Chinese Grand Prix: Saturday News Round-Up

Drivers to be penalised for future weaving; Hamilton accepts ruling; Yamamoto returns to F1 with HRT; Cooper Avon rumoured to enter tyre race

Formula One drivers have asked FIA race director Charlie Whiting to punish anyone in future who weaves on a straight, while defending their position.

The controversy stems from the last round of the championship in Malaysia, where Lewis Hamilton was given a warning by race stewards for weaving on the pit straight, in an attempt to break the slipstream of Renault’s Vitaly Petrov.

Consequently, a number of drivers sought to raise the issue with the media on Friday and their displeasure appeared to be carried over into the annual driver meeting, on the same day.

Following the meeting it was decided that drivers will no longer be allowed to move more than once, while defending their position on a straight.

“It is written in the rules that you cannot move more than once, but he got only a black-and-white warning flag. Most of the drivers think that, no matter whether it is Lewis or anyone else, you shouldn’t do it,” Trulli told Autosport.

“And if you do, Charlie should not give a reprimand but a penalty so that we all know not to do it. We don’t want a yellow card, we would prefer to have a red card.

“I think Charlie got the message and he’s happy with it. It’s just a clarification of the rule.”

Trulli, though, was quick to point out that this was not a move against Hamilton but rather anyone breaking the rules.

“The drivers would like it to be clear whether or not you can do that,” he said. “It’s not a comment on Lewis, because I didn’t actually watch it.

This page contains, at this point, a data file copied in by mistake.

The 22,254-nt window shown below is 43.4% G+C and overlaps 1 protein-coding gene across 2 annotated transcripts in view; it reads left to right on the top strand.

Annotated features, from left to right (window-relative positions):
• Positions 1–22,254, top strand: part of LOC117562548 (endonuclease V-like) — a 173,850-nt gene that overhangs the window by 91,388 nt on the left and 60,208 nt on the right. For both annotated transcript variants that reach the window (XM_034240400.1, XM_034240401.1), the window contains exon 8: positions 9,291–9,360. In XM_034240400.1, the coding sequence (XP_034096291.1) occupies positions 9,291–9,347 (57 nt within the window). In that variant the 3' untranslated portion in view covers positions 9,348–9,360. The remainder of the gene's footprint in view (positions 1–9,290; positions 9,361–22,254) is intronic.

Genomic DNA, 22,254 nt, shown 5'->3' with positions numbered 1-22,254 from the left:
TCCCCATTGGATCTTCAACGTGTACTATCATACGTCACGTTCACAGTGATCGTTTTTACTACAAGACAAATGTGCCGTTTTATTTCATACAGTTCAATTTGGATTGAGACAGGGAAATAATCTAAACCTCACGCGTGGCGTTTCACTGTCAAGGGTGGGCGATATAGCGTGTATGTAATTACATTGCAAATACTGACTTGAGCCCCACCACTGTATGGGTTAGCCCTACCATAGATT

“People were concerned because he moved a few times. But he claimed that he was not actually blocking, he was trying to break the tow, which is fair enough.

“But Lewis was an example of what the drivers do not want to do. For the future we all want to be clear that we have to get a penalty so that it is clear that each driver knows what you can do.”

Following qualifying for Sunday’s Chinese Grand Prix, Hamilton responded to the ruling, stating that he had learned his lesson – although he did admit that he could not understand why his fellow drivers had made such a fuss about the incident.

“My approach to racing is always the same,” he said. “I think the ruling was fair at the [Malaysian] race, and the FIA and Charlie took I believe what was a fair decision, and gave us a warning for it not to happen again.

“I discussed with him and he made it clear that it is not what he wants to see, so we just don’t do it again. It is a lesson learned and we move forward.

“Unfortunately the guys [the other drivers] I don’t understand why everyone was fussing about it but it wasn’t really a problem for me.”

Meanwhile, Hispania has announced that former-Super Aguri and Spyker racer, Sakon Yamamoto, will be its test and reserve driver for the remainder of the seasion.

The deal will see the Japanese Driver take part in a number of Friday practice sessions throughout the year.

“It is fantastic to be part of a new team and I hope I will be able to gather useful data whenever possible on Friday for the race drivers,” said Yamamoto. “I have seen how committed everyone at the team is and I feel the same.”

The 27-year-old contested fourteen Grands Prix over a period between 2006 and 2007.

In other news, the race to supply teams with rubber in 2011 has taken a surprising twist tonight with Autosport reports that Cooper Avon has emerged as a late bidder – despite FOTA agreeing terms in principle with French manufacturer Michelin.

The site also reveals that the bid has been orchestrated by F1-supremo Bernie Ecclestone, who is believed to be not in favour of Michelin’s plans to switch to 18-inch wheels.

Cooper Avon’s involvement in the world of motorsport is not new, with the company recently supplying a number of other series. The most notable being the A1-GP series.

More news will follow if it breaks…

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